The constant training breeds confidence. “It’s pretty clear to me, in the cockpit, how that authority is going to come and how I’m going to get the authority to push the pickle button,” said Etne. “Now, how many wickets it has to go through to get me that information, I’m not sure.”
With the small restricted zone around Washington, the decision to shoot down a threatening aircraft must be made in “minutes, if not seconds,” Miles said, “so this fight starts well before the [alert] button gets pushed. It’s the intel, the FBI, the CIA, those agencies that are doing the good work to make sure that situation never happens.”
“We recognize that the [34.5-mile] aircraft identification zone in the National Capital Region is really kind of a last resort,” Findley said. NORAD is, therefore, working closely with the Federal Aviation Administration to correlate information “as early as possible to give us more time, if we need it, to go out and do a visual identification or an intercept.”
Meanwhile, the Noble Eagle command structure has changed dramatically, with the creation of US Northern Command to incorporate NORAD into a comprehensive defense of the nation on the ground and in the coastal waters, as well as in the air.
A major improvement came from integration of NORAD’s radar and communications networks with the FAA systems, which allows almost instant alert to NORAD and NORTHCOM if an air traffic controller notices unexpected activity by an airplane.
Even more changes are under way at Cheyenne Mountain AFS, Colo., which now holds the command post for both NORAD and NORTHCOM.
A new battle control system has been installed, and the two commands’ staffs are being combined in a move former commander Adm. Timothy J. Keating said “will provide increased combat effectiveness” for both organizations.
Air Force Gen. Victor E. Renuart Jr. relieved Keating as head of the two commands on March 23.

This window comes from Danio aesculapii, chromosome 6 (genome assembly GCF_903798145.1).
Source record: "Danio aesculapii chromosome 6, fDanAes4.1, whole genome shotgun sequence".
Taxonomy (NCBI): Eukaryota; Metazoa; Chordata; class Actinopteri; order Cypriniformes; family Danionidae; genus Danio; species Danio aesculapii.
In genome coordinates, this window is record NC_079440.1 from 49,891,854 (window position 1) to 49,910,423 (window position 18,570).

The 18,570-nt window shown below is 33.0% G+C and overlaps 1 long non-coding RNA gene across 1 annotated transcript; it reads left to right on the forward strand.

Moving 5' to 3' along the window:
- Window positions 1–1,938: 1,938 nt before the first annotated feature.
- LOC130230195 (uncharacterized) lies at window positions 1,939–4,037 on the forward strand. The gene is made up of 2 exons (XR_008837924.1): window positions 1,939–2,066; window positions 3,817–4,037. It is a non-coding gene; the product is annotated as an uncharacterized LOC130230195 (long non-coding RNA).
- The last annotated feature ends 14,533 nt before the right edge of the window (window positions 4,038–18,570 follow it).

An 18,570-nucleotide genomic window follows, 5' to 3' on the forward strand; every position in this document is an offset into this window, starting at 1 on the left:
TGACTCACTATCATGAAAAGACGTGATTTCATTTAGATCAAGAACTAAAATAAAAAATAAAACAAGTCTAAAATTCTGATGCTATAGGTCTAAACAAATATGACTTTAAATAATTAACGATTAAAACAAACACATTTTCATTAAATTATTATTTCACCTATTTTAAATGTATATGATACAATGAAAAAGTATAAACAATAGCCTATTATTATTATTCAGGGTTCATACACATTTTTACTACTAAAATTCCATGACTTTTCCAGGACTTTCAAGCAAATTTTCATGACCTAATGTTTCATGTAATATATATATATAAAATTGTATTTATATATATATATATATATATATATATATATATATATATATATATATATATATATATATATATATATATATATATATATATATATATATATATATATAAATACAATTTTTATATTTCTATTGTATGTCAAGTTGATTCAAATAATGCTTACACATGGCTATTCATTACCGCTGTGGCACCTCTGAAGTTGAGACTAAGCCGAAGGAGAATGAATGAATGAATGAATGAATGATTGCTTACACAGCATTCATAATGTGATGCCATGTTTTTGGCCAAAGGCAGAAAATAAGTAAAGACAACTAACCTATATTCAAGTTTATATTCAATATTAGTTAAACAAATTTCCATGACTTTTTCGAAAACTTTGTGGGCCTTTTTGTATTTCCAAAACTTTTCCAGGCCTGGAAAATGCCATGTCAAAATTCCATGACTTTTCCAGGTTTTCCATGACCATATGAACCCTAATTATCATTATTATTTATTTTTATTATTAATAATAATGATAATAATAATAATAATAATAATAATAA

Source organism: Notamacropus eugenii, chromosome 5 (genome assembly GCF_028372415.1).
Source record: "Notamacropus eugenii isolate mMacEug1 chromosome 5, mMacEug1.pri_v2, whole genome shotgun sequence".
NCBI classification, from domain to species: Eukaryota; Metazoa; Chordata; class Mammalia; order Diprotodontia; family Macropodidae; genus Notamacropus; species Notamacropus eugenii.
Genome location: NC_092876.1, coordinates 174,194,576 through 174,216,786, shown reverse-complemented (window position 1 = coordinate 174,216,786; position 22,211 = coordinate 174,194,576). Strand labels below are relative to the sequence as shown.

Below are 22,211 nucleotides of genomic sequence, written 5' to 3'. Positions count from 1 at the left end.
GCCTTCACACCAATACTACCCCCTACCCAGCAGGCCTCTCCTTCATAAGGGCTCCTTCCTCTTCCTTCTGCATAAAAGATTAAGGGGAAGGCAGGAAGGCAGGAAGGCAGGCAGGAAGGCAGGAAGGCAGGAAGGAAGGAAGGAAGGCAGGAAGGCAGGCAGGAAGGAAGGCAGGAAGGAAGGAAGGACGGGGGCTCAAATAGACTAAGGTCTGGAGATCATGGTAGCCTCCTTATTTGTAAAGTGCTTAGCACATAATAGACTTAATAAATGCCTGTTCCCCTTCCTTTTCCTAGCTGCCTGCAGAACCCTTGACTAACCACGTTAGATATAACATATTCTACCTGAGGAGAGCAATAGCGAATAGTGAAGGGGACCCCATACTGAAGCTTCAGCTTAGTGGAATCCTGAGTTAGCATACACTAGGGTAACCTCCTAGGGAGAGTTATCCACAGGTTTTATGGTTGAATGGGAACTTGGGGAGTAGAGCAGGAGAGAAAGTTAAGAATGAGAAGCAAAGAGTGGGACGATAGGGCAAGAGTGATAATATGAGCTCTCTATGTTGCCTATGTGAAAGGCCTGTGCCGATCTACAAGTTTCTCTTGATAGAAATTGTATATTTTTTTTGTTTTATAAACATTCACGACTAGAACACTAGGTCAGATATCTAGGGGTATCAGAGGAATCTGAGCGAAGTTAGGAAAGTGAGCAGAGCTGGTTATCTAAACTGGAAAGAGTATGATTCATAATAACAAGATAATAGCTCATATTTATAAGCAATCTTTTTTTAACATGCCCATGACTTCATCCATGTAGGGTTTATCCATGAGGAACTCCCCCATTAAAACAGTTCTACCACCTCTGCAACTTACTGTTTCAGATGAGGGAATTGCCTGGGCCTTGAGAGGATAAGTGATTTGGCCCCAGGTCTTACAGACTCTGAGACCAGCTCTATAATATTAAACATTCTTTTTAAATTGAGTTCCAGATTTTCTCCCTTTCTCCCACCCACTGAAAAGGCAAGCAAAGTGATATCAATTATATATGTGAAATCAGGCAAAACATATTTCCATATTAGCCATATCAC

The staff merger will tie the air defense system into NORTHCOM’s surveillance and security networks on the land borders and the coastlines.
“I think that situational awareness in all domains will enhance the overall air situational awareness,” Findley said. NORAD releases show that the Capital Region is protected by “a multilayered air defense” that includes short-range missile systems such as the man-portable Stinger and the vehicle-mounted Avenger.
There also is a ground-based visual warning system. It uses alternating eye-safe red and green laser lights to alert pilots that they are flying without approval into restricted airspace.
Because of the importance of early identification, NORAD’s “No. 1 operational requirement,” Findley said, is “persistent wide-area surveillance.”
One possible way to achieve that would be with a high-altitude airship. (See “Are Airships for Real?” November 2006, p. 67.) A large, unmanned blimp “would get some radar and communications airborne for us. It’s one of many … solutions to the lingering difficulties with the mission.
“We recognize there is no one particular technology that’s going to be able to do everything we need,” Findley said. So NORAD is studying “something like 20 different types of things that could contribute to [situational awareness]. None of them are really perfect in their own right. But if you put them together, you get a much, much better picture.”
That information is not much good “unless you have some place that can take it, fuse it, and pull it together,” he said. NORAD is “upgrading a lot of [its] communications. I think our first priority really is getting [reliable communications capability] to the warfighters and the support aircraft, so we can operate anywhere in North America and talk to anybody at any particular time. That’s coming along rather nicely.”
Part of the problem, the Air Guard officers said, stems from the fact that the Air National Guard has no formal representation at NORAD.
“The expertise as to who’s been doing this mission, doesn’t exist at NORAD,” Etne said. “A lot of the issues we have aren’t being addressed.”
“What we do need to work on next is trying to get a little bit more of that expertise into the headquarters at NORAD,” Findley admitted.
But, he added, the chief of staff for NORAD and NORTHCOM is Maj. Gen. Paul J. Sullivan, of the Ohio Air National Guard, and ANG Maj. Gen. Steven E. Foster is “the go-to guy” for many issues on NORAD’s planning staff.
“We’re going to be working hard over next few months, [through] a manpower review, to see where else we can incorporate the value added of the Air National Guard,” Findley said. “We’ve run into some roadblocks here and there. What we need to do is remove those roadblocks.”
Findley had nothing but praise for the Guard and its airmen, which he said are carrying the load of “as high as 82 percent of our air defense mission.”
Otto Kreisher is a Washington, D.C. based military affairs reporter and a regular contributor to Air Force Magazine. His most recent article, “Tacair Integration Hits the Wall,” appeared in the April 2007 issue.